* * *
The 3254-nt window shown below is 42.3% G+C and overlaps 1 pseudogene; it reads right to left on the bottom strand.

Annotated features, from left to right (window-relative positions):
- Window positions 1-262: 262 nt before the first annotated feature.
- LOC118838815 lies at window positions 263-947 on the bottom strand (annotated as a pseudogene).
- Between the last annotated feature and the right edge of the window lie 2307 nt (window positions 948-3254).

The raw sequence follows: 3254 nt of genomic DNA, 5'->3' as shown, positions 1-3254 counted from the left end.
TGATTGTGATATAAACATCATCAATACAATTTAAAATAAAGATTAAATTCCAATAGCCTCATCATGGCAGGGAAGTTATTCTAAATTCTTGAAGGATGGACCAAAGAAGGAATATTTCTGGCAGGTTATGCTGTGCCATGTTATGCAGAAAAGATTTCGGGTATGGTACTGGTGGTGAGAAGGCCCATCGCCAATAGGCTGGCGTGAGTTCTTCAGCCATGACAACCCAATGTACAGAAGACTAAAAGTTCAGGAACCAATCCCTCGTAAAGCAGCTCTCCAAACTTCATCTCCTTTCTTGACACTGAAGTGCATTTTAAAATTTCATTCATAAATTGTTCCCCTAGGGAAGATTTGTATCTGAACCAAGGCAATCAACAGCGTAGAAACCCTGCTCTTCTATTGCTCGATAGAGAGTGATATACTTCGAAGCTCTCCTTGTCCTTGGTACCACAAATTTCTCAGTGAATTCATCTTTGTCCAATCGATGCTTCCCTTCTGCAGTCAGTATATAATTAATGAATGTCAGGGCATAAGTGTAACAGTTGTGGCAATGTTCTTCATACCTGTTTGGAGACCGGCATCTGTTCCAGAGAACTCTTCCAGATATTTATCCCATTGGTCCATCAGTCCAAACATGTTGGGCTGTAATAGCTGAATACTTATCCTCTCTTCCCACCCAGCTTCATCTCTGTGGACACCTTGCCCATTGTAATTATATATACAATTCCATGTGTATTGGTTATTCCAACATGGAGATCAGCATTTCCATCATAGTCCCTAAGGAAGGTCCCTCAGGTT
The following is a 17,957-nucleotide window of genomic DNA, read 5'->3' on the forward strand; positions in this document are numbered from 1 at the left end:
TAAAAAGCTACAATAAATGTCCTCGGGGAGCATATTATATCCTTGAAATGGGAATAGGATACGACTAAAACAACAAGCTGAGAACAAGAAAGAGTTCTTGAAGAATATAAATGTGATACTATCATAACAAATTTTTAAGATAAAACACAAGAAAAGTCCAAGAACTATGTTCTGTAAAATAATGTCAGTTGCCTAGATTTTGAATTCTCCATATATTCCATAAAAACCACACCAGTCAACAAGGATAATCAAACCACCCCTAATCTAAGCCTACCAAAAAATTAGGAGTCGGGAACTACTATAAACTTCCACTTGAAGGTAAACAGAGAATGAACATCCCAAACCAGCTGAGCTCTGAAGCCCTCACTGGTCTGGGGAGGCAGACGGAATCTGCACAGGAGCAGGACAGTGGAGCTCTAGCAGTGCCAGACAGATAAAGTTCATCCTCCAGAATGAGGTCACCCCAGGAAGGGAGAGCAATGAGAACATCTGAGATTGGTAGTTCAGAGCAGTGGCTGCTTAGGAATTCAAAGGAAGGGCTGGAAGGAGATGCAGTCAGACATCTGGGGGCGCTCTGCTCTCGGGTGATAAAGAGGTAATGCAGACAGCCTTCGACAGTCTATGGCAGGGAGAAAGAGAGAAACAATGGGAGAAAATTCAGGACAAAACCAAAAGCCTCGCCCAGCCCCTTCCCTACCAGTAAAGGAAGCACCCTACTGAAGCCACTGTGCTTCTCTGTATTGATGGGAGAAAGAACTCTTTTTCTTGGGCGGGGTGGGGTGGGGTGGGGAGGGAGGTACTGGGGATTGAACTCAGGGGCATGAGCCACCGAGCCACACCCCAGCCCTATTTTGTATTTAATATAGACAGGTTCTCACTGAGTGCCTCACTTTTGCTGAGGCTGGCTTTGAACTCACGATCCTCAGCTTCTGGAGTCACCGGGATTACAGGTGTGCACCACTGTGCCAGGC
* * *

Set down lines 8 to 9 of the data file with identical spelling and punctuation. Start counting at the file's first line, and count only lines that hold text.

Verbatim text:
The following is a 17,957-nucleotide window of genomic DNA, read 5'->3' on the forward strand; positions in this document are numbered from 1 at the left end:
TAAAAAGCTACAATAAATGTCCTCGGGGAGCATATTATATCCTTGAAATGGGAATAGGATACGACTAAAACAACAAGCTGAGAACAAGAAAGAGTTCTTGAAGAATATAAATGTGATACTATCATAACAAATTTTTAAGATAAAACACAAGAAAAGTCCAAGAACTATGTTCTGTAAAATAATGTCAGTTGCCTAGATTTTGAATTCTCCATATATTCCATAAAAACCACACCAGTCAACAAGGATAATCAAACCACCCCTAATCTAAGCCTACCAAAAAATTAGGAGTCGGGAACTACTATAAACTTCCACTTGAAGGTAAACAGAGAATGAACATCCCAAACCAGCTGAGCTCTGAAGCCCTCACTGGTCTGGGGAGGCAGACGGAATCTGCACAGGAGCAGGACAGTGGAGCTCTAGCAGTGCCAGACAGATAAAGTTCATCCTCCAGAATGAGGTCACCCCAGGAAGGGAGAGCAATGAGAACATCTGAGATTGGTAGTTCAGAGCAGTGGCTGCTTAGGAATTCAAAGGAAGGGCTGGAAGGAGATGCAGTCAGACATCTGGGGGCGCTCTGCTCTCGGGTGATAAAGAGGTAATGCAGACAGCCTTCGACAGTCTATGGCAGGGAGAAAGAGAGAAACAATGGGAGAAAATTCAGGACAAAACCAAAAGCCTCGCCCAGCCCCTTCCCTACCAGTAAAGGAAGCACCCTACTGAAGCCACTGTGCTTCTCTGTATTGATGGGAGAAAGAACTCTTTTTCTTGGGCGGGGTGGGGTGGGGTGGGGAGGGAGGTACTGGGGATTGAACTCAGGGGCATGAGCCACCGAGCCACACCCCAGCCCTATTTTGTATTTAATATAGACAGGTTCTCACTGAGTGCCTCACTTTTGCTGAGGCTGGCTTTGAACTCACGATCCTCAGCTTCTGGAGTCACCGGGATTACAGGTGTGCACCACTGTGCCAGGC